Monday, December 8, 2014

La Croix on Russia's Role Protecting Middle Eastern Christians

French original, by Samuel Lieven, here.

Russia Aims to be the Protector of Eastern Christians

Starting on December 4, Moscow is waging a diplomatic offensive on several fronts to come to the aid of Christians in the Middle East.

A historical legacy, the Russian presence in the region tends to occupy the void left by the Western powers.

As the conflicts in Iraq and Syria continue to bathe the region in blood, Russia plays its cards in the Middle East where more than ever it is positioning itself as the champion of the protection of Christians. After the categorical rejection of military intervention against Damascus in 2012 and 2013, it is now time for the offensive in multilateral forums.

During the course of a ministerial council of the Organization for Security and Co-operation in Europe (OSCE) in Basel on Thursday, December 5 and Friday, December 6 dedicated to the situation in Ukraine and the struggle against international terrorism, Moscow intends to seek that more steps be taken for the Christians of the Middle East and North Africa. Simultaneously in Geneva, a Russian draft resolution for coming to the aid of the Christians of the region may be submitted to the United Nations Council for Human Rights.

There is nothing new about Russian activism on behalf of the Christians of the Middle East. "In the late 19th century, the protection of Orthodox minorities in the region was the workhorse of the Russian Empire, as indeed,  France and Austria were the principal powers protecting the Catholics," remarks Carol Saba, director of communication for the Assembly of Orthodox Bishops in France. After the long, anomalous Soviet period and the end of the Cold War, now that France and the United States are less and less present in the Middle East, Moscow is making a return, including in its portfolio the safeguarding of Christian communities.

"The Christian roots of European Civilization have been forgotten."

These initiatives on the diplomatic front are being accompanied by a more general discourse on the defense of Christian values and the struggle against "Christianophobia". In an article published on November 25 on the website of the English-language Russian network, the Russian ambassador to the United Kingdom, Alexander Yakovenko, called upon European countries to take into account "the Christian roots of the European civilization, which are now often forgotten for the sake of political correctness." "These are two sides of the same coin," says Fr Nicholas Kazarian, an Orthodox priest and a researcher affiliated with the Institute for International and Strategic Relations, "Facing a secularized west accused of having abdicated on values, Russia is positioning itself as the protector of Christianity wherever it is attacked, in the East as in the West."

The Syrian conflict has served to catalyze this policy. "From the beginning, the Russians have taken into account the analysis of local prelates: even if it is far from representing the ideal, the regime of  Bashar al-Asad at least has the merit of protecting Christians in the face of the Islamist menace," summarizes Stanislas de Laboulaye, a former diplomat posted successively to Jerusalem, Moscow and the Holy See.

However, as explains Fr Nicholas Kazarian, it is especially the ancientness of the ties between the Patriarchate of Antioch (the most important church in Syria) and the Patriarchate of Moscow that explains the existence today of a veritable "religious axis" between Moscow and Damascus. This is especially true as regards the ancient Imperial Orthodox Palestine Society: in March 2013, it sent 70 tons of aid to Damascus, to which was added a check for 1.3 million dollars from the Patriarchate of Moscow. Visits at the highest level-- Patriarch Kirill of Moscow to Aleppo in 2011 and Patriarch  John X of Antioch to Moscow in early 2014-- illustrate the quality of the historic ties between the two patriarchal sees.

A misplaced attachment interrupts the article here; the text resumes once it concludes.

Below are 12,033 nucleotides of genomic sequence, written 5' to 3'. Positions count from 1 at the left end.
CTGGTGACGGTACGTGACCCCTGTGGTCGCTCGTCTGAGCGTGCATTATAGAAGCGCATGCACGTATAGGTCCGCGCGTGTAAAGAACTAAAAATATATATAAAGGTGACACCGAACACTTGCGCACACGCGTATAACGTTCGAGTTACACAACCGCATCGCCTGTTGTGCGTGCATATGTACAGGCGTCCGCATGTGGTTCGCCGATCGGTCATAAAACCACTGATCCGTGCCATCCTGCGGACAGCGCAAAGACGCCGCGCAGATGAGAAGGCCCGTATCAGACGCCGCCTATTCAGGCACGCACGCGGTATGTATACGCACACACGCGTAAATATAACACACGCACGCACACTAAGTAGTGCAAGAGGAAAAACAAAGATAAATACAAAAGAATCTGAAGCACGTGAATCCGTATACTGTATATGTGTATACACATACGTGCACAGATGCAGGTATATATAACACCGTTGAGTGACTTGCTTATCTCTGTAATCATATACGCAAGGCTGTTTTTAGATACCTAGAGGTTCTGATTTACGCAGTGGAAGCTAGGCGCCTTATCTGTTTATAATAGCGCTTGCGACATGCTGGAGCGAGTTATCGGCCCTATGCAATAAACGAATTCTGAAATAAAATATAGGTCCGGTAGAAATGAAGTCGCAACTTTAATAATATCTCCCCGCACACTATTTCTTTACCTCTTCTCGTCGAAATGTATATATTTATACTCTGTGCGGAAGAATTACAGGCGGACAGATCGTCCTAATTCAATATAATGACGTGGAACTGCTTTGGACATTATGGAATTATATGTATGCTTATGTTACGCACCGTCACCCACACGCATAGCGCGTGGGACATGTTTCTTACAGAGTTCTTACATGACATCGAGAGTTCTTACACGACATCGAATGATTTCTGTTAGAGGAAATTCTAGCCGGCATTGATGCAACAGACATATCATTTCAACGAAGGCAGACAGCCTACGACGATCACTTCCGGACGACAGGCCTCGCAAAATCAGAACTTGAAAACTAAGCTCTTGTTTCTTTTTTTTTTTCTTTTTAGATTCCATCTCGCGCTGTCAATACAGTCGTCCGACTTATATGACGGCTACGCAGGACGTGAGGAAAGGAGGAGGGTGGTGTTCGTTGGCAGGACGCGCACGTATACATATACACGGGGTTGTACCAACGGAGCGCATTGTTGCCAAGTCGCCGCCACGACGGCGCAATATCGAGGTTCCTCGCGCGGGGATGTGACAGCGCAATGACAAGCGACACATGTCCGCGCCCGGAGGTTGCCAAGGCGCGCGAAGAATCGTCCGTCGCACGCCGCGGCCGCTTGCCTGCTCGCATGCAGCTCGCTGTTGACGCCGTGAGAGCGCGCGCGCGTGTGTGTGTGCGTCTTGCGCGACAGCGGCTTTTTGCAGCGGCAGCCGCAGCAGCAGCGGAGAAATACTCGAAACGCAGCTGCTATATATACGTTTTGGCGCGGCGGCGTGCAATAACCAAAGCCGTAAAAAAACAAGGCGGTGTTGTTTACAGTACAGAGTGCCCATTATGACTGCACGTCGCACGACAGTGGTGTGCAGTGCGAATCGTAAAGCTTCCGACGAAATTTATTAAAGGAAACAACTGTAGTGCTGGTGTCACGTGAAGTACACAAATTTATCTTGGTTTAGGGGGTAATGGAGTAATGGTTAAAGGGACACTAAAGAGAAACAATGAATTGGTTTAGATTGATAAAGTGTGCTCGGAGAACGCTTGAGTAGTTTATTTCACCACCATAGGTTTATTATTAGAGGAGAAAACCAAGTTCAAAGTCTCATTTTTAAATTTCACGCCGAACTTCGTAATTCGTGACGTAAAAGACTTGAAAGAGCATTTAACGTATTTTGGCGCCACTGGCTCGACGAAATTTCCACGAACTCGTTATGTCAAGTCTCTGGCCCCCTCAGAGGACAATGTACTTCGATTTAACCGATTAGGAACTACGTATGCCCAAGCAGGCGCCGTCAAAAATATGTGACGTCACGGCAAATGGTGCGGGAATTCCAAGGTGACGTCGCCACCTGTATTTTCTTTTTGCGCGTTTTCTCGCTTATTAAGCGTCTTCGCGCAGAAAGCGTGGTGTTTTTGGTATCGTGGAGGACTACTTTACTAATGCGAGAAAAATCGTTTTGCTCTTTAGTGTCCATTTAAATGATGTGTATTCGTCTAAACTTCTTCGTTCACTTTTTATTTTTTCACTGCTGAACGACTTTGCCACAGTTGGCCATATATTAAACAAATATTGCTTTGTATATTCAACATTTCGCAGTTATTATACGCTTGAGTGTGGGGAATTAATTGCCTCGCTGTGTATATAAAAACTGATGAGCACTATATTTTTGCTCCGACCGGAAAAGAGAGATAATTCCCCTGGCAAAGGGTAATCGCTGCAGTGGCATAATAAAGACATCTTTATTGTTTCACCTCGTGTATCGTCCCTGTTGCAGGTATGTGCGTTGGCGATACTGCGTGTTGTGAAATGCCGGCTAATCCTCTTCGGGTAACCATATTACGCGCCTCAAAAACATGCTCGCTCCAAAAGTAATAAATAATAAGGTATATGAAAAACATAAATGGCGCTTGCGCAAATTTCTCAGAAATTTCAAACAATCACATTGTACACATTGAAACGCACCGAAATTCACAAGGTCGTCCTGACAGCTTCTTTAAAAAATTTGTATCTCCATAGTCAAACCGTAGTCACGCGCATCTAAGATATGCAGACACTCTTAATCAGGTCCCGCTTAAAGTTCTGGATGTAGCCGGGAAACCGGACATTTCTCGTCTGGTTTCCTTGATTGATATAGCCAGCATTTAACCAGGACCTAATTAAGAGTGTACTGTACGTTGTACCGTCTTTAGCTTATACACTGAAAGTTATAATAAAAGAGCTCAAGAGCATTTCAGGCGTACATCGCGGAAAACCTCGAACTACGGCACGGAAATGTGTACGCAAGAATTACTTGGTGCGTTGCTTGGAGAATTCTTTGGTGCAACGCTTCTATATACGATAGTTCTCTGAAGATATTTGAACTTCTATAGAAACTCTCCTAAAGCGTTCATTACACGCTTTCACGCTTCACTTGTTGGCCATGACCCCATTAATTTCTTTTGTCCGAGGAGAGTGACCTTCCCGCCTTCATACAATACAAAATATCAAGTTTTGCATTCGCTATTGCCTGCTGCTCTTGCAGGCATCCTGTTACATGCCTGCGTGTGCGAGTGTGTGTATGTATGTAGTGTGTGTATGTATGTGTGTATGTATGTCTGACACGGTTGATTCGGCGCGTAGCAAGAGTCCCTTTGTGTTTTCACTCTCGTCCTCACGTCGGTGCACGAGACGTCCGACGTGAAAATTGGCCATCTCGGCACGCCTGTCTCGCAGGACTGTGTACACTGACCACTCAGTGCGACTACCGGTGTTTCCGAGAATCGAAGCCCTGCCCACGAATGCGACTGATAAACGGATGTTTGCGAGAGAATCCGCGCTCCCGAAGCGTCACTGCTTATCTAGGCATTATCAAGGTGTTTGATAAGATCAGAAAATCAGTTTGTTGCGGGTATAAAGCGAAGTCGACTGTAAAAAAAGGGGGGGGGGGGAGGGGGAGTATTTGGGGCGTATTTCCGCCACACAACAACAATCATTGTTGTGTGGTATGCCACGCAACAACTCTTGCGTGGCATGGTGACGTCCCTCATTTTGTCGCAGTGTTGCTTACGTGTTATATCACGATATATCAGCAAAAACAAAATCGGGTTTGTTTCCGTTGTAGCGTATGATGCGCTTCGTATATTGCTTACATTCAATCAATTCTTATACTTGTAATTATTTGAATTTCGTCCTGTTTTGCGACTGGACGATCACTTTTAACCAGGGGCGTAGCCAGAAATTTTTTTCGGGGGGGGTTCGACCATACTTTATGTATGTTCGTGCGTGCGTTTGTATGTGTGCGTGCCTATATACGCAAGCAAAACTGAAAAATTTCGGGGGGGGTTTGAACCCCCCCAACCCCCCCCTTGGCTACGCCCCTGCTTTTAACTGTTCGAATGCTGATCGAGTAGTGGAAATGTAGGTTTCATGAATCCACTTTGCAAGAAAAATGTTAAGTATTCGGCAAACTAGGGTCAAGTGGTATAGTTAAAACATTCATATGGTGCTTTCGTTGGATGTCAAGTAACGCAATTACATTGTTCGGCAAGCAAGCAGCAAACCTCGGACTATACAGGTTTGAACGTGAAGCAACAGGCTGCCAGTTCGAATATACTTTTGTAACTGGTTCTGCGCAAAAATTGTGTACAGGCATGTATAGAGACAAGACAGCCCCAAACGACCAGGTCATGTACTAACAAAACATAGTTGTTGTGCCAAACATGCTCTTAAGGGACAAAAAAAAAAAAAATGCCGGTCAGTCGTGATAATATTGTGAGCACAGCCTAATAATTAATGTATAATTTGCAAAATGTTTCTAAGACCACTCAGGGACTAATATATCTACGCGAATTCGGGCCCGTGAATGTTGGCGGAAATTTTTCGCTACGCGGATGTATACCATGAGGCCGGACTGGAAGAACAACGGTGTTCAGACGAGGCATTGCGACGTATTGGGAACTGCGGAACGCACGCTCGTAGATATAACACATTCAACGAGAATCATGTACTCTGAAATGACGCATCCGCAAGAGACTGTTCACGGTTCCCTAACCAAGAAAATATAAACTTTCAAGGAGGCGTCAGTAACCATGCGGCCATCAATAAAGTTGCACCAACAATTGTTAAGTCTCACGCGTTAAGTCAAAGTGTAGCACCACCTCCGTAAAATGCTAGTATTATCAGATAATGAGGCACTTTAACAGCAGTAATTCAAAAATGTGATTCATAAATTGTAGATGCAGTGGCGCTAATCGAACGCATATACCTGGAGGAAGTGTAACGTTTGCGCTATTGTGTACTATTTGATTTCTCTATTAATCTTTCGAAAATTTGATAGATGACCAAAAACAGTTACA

"It appears for the moment that this solidarity is only a moral solidarity."

However, as in the 19th century, this aid remains selective and primarily concerned with the Orthodox. In October, the Melkite Catholic Patriarch of Antioch received a representative from Patriarch Kirill of Moscow who came to assure him of the "solidarity of his church with the suffering of the Christians of the Middle East." "But for our church, it seems for the moment that this solidarity is only a moral solidarity," according to someone in his circle. Likewise in Iraq, where Petros Moshe, Syrian Catholic Archbishop of Mosul today has taken refuge in Kurdistan along with the majority of Christians from the Niniveh Plain. "Despite all the sympathies expressed in official declarations, I have never seen any Russian aid materialize for Iraqi Christians."

On the ground, reactions to the Russian presence are divided. "Those who have a knife to their throat after having been forcibly displaced, who have lost their relatives and have seen their churches and monasteries burned, are inevitably receptive to talk of the powerful Russian Church that comes to their aid," says someone close to Patriarch John X of Antioch.

Others, while remaining grateful, prefer to emphasize that the future is citizenship, not the protection of minorities. Georges Massouh, a professor at the Orthodox Balamand University, takes a  harsher position. "The US, France or Russia, it's the same fight! Under the pretext of defending minorities, these powers have always put their own interests first: oil, gas, access to warm water ports... It is for us, Christians and Muslims of the region, to rebuild our political contract without intervention from outside."

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